This belief began because “our” Santa has a real beard, unlike the Santas they’d met previously. It was cemented because they’ve seen photo evidence of Santa delivering presents to our house on Christmas Eve and (coincidentally) The Real Mr. Claus looks remarkably like the Santa at our local nursery. xmas day5I will fully accept responsibility, and declare myself guilty, for this deception because Annie and Ella’s belief in Santa – their desire for him to be real – is so strong and deep, I am willing to do almost anything to protect it; this is a ruse that I am absolutely willing to perpetuate. But as for the photo Santa resembling “our” Santa? MAMA GOT LUCKY THERE, FOLKS.
If you want to be creepy magical like me, check out this website.

When we arrived at the Christmas Open House on Saturday, our sole purpose was to see Santa; we’d already gotten our tree last week, so we only planned to stay for a few minutes, chat with St. Nick, grab the goodies, and leave. The moment we approached him at his bench, his face brightened and his smile beckoned them over.

“My gosh, how the two of you have grown!”

santa2 2014

He invited them to sit beside him and they made a little small talk, during which Santa mentioned that “your elf has been filling me in – he says that you’ve been pretty good this year!” Ella snuck a glance my way, one that showed me she was thinking what I was: How the heck does Santa know for sure that we have an elf (on the shelf)? We do, but wouldn’t that kind of blow his cover if we didn’t?

Naturally, Jolly Old St. Nicholas asked the girls what they’d like for Christmas. Annie listed her three items (the agreed upon appropriate number) and then Ella had her turn, telling him she’d like “an electronic writing thing” (actually a Boogie Board; Santa said he’d talk to the elves about it), a bracelet maker, and an American Girl doll. He laughed at that one, asking her, “Didn’t you get one of those last year?” She laughed back and agreed that she had – to which he replied, “But you can never have too many of those, can you? You need another to keep the first one company!” – and then she shot me The Look again.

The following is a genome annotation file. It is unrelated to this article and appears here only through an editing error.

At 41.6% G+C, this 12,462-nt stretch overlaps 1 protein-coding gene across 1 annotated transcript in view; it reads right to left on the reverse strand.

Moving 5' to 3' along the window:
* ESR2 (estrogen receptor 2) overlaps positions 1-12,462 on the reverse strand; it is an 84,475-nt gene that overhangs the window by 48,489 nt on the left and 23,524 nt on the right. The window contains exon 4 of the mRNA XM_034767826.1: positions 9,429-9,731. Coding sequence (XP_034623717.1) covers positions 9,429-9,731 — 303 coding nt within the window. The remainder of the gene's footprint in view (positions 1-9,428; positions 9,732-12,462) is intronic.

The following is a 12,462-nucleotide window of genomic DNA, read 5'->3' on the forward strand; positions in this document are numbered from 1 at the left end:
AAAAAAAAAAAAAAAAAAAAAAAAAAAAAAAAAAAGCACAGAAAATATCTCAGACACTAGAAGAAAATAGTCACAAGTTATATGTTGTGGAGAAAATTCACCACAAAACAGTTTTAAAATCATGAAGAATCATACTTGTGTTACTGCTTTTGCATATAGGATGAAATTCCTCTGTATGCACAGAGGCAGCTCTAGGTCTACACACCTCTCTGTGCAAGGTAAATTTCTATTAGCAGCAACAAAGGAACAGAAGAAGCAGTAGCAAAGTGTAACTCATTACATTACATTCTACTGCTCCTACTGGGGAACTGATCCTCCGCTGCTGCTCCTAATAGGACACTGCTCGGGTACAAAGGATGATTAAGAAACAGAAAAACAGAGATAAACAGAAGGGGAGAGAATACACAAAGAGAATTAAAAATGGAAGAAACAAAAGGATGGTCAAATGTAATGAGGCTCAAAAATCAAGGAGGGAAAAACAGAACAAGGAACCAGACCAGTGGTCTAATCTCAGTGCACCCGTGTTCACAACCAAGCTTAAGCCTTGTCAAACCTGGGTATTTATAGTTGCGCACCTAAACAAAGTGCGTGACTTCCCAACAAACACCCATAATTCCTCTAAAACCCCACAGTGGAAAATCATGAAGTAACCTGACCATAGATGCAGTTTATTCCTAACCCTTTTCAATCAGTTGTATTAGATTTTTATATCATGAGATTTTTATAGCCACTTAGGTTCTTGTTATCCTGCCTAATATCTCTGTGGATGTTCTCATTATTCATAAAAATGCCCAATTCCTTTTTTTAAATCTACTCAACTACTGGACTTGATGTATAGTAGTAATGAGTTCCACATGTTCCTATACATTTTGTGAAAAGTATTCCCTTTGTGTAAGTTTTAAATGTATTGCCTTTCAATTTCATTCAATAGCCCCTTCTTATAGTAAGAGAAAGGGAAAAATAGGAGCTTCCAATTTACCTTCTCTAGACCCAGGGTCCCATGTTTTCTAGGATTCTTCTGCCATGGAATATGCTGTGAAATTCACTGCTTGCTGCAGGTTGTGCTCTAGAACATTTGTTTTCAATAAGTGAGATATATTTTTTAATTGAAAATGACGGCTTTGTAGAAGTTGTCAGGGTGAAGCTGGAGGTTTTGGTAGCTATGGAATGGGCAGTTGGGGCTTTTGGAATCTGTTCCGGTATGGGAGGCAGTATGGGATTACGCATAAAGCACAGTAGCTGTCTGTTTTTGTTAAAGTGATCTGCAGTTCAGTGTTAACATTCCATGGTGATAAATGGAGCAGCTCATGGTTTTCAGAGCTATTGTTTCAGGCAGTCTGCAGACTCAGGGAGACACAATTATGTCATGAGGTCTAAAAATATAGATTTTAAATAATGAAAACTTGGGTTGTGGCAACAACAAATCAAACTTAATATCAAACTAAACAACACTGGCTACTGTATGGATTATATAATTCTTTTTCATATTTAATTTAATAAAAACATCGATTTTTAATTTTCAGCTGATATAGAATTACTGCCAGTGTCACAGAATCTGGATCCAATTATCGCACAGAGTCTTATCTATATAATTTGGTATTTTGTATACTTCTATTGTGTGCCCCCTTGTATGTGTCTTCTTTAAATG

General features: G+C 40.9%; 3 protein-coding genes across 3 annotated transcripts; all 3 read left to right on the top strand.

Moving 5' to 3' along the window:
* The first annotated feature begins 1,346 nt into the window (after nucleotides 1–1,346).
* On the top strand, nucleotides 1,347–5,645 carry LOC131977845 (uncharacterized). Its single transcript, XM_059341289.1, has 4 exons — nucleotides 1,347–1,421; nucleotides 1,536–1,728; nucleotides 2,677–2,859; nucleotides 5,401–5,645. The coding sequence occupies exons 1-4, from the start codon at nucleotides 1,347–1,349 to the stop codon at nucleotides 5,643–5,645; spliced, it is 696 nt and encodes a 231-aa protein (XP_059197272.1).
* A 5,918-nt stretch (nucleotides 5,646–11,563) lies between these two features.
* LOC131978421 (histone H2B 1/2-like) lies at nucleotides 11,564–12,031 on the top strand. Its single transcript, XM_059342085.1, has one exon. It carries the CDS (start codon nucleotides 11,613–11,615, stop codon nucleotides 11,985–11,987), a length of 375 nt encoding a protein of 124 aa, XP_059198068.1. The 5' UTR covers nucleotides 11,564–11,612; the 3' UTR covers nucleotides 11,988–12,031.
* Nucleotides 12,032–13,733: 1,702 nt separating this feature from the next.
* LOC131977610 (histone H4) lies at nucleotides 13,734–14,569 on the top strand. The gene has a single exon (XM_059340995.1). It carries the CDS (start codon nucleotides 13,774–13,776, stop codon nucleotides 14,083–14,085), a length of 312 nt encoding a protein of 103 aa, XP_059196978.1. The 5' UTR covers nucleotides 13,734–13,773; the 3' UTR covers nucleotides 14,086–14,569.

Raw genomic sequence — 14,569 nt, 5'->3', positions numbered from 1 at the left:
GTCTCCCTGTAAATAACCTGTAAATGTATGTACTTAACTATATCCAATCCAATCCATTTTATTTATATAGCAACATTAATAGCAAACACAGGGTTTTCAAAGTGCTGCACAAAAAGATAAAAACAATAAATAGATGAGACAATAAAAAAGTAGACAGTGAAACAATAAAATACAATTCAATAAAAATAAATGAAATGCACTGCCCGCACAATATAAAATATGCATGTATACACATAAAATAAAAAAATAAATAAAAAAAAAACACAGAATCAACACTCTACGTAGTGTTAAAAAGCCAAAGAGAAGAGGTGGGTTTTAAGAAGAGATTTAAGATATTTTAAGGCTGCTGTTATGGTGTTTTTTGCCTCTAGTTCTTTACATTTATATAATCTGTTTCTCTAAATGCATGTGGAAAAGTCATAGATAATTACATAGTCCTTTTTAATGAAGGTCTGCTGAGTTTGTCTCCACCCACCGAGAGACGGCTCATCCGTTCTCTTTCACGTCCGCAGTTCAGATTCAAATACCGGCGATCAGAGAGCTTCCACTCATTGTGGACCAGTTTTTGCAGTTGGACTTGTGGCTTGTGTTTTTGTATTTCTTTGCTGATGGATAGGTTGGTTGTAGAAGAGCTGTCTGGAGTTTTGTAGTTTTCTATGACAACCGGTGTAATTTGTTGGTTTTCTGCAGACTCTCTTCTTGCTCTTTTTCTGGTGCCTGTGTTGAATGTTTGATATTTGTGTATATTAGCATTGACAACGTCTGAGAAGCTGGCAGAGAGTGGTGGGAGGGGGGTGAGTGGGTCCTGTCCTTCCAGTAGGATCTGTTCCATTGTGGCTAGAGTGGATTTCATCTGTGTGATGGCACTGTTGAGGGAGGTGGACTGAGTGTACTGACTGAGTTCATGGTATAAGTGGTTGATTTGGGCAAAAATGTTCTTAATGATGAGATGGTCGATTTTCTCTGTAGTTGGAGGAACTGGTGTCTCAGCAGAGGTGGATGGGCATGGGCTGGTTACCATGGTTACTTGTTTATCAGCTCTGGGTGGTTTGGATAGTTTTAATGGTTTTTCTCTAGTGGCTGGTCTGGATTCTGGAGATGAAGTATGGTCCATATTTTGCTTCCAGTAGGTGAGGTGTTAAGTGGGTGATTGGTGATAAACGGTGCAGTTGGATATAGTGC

Because, yes, she had received an American Girl doll last year, but it seemed unlikely that “Santa” would have remembered such a thing 365 days, and countless visitors, later. It seemed especially unlikely because Ella had never mentioned it to Santa at all; Nick and I had given her that doll last Christmas.

Soon enough, their visit was over, hugs were had, goodie bags were doled out, and the girls were by my side again, with both of them immediately saying, “How did Santa know we got American Girl dolls last year??” To which I replied, very honestly, “I have no idea.”

They were silent for a moment, thinking, when they both looked up at the same time and said, “Then he really MUST be the real Santa!”

Still dazed from the mystical Santa visit, I noticed that the nursery was selling well-priced poinsettias and Christmas cactuses (cacti?), which we give to the girls’ teachers each year, so I sent them over to look at the plants and select the ones they wanted. Meanwhile, I approached the cashiers for a large box in which to put our purchases. As I waited, The Man With All The Toys left his post and came up to me.

“I just wanted to thank you for bringing your daughters here every year. It means a lot to me.”

Oh, my goodness. Thank YOU so much for remembering them!

“How could I not? They’re beautiful and polite, and I love seeing how they grow!”

Thank you very much. Visiting you is one of our Christmas traditions each year. I know they won’t believe forever, but for now, they do, and you make magic for them each time we’re here. Thank you for the magic.

“Well, I certainly try. We all need a little magic.”

I still have no idea how he knew that we have an elf on the shelf, or that Ella and Annie received American Girl dolls last year. It could have been dumb luck – it probably was dumb luck – but it was pretty uncanny. Whatever the reason, my girls came away from our visit floating on air, certain that Santa Claus himself had just given them a hug and told them that they’d been good this year.

And hey… you just never know.

Christmas magic, my friends, indeed. That is the very, very best part.